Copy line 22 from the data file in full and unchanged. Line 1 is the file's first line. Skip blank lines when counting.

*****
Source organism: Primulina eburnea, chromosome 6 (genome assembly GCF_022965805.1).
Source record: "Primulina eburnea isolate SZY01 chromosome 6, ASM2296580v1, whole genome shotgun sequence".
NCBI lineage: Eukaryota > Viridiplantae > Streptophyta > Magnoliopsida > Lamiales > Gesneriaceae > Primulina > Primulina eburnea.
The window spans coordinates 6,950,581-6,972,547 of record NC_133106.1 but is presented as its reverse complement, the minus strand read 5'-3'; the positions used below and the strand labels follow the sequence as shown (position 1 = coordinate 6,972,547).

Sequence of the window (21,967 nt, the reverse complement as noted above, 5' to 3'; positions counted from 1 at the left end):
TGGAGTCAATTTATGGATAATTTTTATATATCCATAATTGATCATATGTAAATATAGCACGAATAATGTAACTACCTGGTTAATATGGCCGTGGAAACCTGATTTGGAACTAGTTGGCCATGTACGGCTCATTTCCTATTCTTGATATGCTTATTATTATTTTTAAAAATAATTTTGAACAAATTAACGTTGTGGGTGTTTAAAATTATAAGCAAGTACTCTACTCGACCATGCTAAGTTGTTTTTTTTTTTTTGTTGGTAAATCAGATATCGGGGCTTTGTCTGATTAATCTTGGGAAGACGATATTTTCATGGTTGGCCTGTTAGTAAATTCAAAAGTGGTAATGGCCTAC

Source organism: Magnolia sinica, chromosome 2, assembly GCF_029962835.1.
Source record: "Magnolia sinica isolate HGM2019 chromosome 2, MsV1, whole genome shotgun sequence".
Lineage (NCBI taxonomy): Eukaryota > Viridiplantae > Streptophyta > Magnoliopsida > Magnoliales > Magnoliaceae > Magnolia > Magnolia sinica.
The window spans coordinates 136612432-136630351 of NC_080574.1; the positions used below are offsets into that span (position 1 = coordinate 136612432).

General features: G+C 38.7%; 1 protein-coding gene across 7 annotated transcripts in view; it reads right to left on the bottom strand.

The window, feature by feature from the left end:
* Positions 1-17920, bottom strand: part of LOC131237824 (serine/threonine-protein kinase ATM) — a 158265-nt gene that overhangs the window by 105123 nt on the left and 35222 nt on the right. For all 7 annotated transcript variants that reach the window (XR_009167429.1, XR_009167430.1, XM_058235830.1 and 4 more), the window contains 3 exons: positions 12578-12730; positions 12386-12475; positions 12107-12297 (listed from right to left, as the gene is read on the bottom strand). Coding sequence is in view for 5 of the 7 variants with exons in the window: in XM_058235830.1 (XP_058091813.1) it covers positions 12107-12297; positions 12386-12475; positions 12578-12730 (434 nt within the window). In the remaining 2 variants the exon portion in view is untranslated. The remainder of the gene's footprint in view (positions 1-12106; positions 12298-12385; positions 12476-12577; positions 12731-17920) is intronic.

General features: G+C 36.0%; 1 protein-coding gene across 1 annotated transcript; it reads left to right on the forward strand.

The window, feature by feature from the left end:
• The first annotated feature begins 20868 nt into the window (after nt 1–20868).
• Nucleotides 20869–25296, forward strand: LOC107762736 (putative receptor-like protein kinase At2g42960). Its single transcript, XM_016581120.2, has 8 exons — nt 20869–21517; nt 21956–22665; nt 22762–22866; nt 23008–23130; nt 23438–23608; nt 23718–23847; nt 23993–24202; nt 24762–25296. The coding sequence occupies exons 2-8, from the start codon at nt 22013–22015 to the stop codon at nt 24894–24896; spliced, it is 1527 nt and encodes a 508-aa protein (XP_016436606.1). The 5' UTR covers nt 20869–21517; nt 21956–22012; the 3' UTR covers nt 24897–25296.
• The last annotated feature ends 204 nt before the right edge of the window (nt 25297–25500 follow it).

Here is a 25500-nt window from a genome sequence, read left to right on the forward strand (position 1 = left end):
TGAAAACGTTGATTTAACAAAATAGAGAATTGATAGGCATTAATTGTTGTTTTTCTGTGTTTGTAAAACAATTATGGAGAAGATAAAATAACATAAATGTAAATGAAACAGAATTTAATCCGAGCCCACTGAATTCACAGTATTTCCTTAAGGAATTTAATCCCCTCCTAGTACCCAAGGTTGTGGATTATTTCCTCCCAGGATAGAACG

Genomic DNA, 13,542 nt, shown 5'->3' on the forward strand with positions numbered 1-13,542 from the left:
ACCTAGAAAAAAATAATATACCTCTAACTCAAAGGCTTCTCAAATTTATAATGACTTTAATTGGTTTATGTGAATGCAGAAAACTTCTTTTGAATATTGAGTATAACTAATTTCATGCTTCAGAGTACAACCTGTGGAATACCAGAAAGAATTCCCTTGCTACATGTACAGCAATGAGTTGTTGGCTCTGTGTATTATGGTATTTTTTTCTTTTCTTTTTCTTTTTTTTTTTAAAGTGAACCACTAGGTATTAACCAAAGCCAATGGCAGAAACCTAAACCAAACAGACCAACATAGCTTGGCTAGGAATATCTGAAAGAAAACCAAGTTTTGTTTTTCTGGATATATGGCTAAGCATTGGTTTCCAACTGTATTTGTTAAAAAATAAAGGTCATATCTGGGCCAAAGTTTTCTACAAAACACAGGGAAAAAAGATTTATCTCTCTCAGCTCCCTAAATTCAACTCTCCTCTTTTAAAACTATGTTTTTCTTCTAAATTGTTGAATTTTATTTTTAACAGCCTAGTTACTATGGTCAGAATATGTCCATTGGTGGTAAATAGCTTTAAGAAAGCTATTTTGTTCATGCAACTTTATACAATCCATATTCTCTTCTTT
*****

ACCTAGAAAAAAATAATATACCTCTAACTCAAAGGCTTCTCAAATTTATAATGACTTTAATTGGTTTATGTGAATGCAGAAAACTTCTTTTGAATATTGAGTATAACTAATTTCATGCTTCAGAGTACAACCTGTGGAATACCAGAAAGAATTCCCTTGCTACATGTACAGCAATGAGTTGTTGGCTCTGTGTATTATGGTATTTTTTTCTTTTCTTTTTCTTTTTTTTTTTAAAGTGAACCACTAGGTATTAACCAAAGCCAATGGCAGAAACCTAAACCAAACAGACCAACATAGCTTGGCTAGGAATATCTGAAAGAAAACCAAGTTTTGTTTTTCTGGATATATGGCTAAGCATTGGTTTCCAACTGTATTTGTTAAAAAATAAAGGTCATATCTGGGCCAAAGTTTTCTACAAAACACAGGGAAAAAAGATTTATCTCTCTCAGCTCCCTAAATTCAACTCTCCTCTTTTAAAACTATGTTTTTCTTCTAAATTGTTGAATTTTATTTTTAACAGCCTAGTTACTATGGTCAGAATATGTCCATTGGTGGTAAATAGCTTTAAGAAAGCTATTTTGTTCATGCAACTTTATACAATCCATATTCTCTTCTTT